Why does the compiler keep interfaces in generated JS

If you look at Try Haxe ! and open the JS source tab you’ll see that the interface defined in the following Haxe code…

interface IMyClass {
    var myVar:String;

class MyClass implements IMyClass {
    static function main(){}
	public var myVar:String;

… appears in the generated JS…

// Generated by Haxe 3.4.4
(function () { "use strict";
var IMyClass = function() { };
var MyClass = function() { };
MyClass.__interfaces__ = [IMyClass];
MyClass.main = function() {

What is the purpose of generating interface related code in JS? I understand that interfaces are use for type checking at build time but I would expect that once the JS has been generated then any interface related code could be stripped in order to minimise the JS payload.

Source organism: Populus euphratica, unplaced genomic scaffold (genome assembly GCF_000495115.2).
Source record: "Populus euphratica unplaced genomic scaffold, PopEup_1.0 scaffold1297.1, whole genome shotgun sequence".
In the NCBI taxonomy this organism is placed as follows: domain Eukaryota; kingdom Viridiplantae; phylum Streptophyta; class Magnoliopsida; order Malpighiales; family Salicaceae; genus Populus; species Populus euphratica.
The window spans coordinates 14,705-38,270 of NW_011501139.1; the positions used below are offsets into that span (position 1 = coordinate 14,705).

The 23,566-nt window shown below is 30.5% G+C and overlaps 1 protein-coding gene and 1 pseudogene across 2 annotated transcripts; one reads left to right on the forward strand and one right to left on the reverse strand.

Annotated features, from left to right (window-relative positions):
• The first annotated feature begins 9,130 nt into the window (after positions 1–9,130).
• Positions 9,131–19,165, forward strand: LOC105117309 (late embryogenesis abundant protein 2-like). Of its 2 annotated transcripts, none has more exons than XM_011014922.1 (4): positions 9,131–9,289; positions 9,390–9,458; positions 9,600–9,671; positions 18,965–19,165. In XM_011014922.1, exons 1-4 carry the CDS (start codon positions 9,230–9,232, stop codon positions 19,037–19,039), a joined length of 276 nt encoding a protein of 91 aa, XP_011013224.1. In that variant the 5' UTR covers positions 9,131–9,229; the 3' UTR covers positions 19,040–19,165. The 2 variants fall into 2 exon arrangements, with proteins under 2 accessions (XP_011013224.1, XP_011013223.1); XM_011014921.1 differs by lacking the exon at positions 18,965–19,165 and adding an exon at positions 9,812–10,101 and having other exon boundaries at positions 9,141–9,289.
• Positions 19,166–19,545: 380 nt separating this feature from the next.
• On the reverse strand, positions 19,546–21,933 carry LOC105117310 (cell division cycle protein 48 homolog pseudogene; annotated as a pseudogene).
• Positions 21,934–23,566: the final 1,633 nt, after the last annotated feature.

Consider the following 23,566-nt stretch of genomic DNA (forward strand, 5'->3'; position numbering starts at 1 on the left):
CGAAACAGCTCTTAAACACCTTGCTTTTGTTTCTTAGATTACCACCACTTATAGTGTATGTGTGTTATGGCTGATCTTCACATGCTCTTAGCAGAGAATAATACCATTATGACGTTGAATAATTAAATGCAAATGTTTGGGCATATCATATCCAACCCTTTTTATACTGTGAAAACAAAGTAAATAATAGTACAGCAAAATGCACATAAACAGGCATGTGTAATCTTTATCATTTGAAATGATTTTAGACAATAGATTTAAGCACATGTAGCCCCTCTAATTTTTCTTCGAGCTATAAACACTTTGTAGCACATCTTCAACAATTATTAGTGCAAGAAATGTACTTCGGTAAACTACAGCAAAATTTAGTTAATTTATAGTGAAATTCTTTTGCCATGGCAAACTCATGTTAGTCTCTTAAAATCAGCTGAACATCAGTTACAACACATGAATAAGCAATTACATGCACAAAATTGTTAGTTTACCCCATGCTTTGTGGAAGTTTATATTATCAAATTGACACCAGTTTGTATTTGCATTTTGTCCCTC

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It is used for run-time type checking such as Std.is, but I guess we could skip generating this in case Std.is itself is not present in the output…

What @nadako just said (damn, you’re quick :D)

You can add @:remove to your interface to avoid this.

I have an advantage of having a slack notification bot :stuck_out_tongue:

Thanks for the quick responses. Makes sense. Although adding @:remove to an interface could apparently break any future run-time type checking in a hard to debug way. You’d have to remember to remove the @:remove once you use Std.is

I created an issue on the Haxe repo so I don’t forget to look into it :slight_smile:

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Haxe 4 will be a bit smarter with this. Thanks for bringing this topic up :slight_smile: